Or, maybe, this is nothing at all. Or maybe it's everything. The only thing I am sure of is I have no idea and neither do you.


Wednesday, October 22, 2014

Apple Juice




The old green pippin is giving more apples every year. This year I've made good apple sauce, especially fine to cook with, and incredible apple juice.


The recipe is all the pippins that fall off the tree without too many blemishes and before the squirrels get them, plus an equal amount of Fujis from the farmer's market guy who sells me all I can carry home in my bike pack for $5.


That's around 20 pounds of apples which makes maybe a gallon or a little more. You've never tasted apple juice this good. It'll last maybe ten days in the fridge. Days two through eight are the best, and then it starts to ferment. The alcohol it produces tastes so bad you can't swallow it, so forget that idea.

Sunday, October 19, 2014

The Apartment in Chicago

It was a quick trip, and worth going. Being with Mummy P. works in 20 minute spurts these days. She doesn't sleep much at night, so the day becomes her night, when she has to pick up all those missing hours. Saturday she slept in the car coming home from Burbank airport, slept most of the day away, had dinner, fell asleep on the sofa and then went to bed. Today was better, she was alert in the morning. Nefnik and Lilli came over and were there with her when Ducknik and Plot took a cab to the airport.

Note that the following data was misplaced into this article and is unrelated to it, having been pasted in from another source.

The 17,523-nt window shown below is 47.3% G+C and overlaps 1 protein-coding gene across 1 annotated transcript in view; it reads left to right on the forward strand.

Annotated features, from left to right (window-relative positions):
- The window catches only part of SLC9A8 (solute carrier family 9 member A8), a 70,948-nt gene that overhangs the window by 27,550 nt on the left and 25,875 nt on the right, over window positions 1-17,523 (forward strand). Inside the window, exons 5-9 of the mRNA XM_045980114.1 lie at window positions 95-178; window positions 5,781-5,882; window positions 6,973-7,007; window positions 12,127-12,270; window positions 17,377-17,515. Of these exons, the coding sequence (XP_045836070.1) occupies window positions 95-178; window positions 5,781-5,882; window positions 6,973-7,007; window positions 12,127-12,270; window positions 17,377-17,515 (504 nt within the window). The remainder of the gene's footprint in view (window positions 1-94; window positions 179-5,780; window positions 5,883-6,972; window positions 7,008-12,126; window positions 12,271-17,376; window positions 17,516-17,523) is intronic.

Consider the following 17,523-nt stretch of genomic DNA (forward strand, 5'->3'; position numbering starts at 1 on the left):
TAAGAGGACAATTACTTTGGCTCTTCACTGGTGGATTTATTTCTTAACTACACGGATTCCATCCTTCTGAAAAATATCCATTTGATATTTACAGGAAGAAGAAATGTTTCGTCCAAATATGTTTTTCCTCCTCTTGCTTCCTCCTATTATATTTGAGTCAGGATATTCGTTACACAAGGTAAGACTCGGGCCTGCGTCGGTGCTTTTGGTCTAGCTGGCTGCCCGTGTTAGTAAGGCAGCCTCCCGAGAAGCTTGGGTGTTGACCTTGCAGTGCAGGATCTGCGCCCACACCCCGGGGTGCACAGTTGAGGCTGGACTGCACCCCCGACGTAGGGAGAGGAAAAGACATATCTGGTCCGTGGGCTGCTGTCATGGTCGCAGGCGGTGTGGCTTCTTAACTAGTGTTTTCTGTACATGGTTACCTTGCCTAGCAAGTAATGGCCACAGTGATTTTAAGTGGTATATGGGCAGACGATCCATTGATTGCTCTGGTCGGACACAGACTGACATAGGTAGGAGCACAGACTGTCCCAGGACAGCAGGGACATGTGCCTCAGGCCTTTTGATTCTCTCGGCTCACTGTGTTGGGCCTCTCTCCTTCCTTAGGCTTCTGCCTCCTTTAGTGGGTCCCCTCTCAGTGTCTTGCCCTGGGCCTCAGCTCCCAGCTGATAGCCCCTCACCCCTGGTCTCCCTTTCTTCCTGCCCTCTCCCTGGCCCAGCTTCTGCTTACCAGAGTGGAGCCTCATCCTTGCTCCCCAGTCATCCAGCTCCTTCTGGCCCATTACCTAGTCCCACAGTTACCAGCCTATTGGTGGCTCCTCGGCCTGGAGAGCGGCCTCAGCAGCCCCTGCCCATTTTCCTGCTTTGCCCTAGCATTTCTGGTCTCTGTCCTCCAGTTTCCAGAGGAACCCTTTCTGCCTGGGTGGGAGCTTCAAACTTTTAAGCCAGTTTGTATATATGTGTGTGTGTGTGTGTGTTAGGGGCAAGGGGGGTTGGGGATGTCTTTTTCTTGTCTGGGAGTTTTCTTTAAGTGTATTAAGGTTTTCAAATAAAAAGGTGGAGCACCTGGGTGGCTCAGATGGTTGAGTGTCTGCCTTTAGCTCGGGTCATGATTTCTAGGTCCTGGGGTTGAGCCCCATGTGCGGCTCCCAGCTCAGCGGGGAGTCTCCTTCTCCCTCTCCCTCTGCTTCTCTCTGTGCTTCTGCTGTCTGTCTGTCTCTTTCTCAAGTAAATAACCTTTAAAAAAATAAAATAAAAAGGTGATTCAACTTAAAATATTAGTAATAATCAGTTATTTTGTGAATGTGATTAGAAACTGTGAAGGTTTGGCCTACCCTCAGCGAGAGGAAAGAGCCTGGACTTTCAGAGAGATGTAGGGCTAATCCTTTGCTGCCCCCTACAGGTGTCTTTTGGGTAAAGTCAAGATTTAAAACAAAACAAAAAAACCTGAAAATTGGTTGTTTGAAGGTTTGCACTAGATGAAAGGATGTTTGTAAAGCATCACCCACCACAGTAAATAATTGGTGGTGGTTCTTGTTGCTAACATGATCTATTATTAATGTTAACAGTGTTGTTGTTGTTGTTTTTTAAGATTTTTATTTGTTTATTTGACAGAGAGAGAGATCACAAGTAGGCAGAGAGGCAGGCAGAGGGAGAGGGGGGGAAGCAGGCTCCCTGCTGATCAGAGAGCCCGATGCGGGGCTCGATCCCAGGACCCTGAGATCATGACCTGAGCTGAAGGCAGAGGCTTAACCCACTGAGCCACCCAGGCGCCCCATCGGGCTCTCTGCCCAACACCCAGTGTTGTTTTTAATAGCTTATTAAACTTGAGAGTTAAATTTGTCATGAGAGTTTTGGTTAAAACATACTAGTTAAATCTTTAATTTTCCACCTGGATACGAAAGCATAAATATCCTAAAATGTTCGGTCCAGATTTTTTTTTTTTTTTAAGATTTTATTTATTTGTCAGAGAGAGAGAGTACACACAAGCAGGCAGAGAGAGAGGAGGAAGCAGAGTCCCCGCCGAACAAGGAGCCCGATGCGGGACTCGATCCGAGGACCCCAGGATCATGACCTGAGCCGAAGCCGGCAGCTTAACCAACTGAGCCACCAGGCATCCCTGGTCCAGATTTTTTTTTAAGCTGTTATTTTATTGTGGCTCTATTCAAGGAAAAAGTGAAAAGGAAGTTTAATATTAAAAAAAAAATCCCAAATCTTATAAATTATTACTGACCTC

So you don't get a lot but you do treasure those little spurts. In one, this morning, she remembered how things were when she was newly married into a large family in Chicago. Those days are mysterious to Plotnik, he loves to hear about them, since he was only three months old when the family uprooted themselves and moved to L.A.  It was nice to talk about Aunt Ann, a gracious woman who Plot never saw much but always cared for. All those Chicago relatives, and all the New York relatives, and Plottie and Schmeckl never really knew any of them. L.A. was a long way to come in the '40s and '50s.

So that was a nice little memory segment. The rest of the time was asking us over and over whether or not we'd eaten breakfast.

The thing is, nobody ever said getting old is gracious. But you can be gracious about it, and that's what Mummy P. does. Plot sits out on the patio and holds her arm and she says she knows she's not much fun anymore, but smiles and asks "what can I do about it?" She can't remember names or words, but she can remember driving around Chicago in 1936 with Aunt Ann. She can remember where her apartment was. She remembers her mother-in-law's mother, also named Rose. She can remember old Abe who carried a long horn that you had to shout into. She remembers the nice things people did and the nasty things they said, and her mother in law who helped her own two daughters but never her daughter in law, and her father selling candy on Maxwell Street, and then her face goes blank and she is silent and when Plotnik thinks she has fallen asleep she says "I was just thinking about that apartment."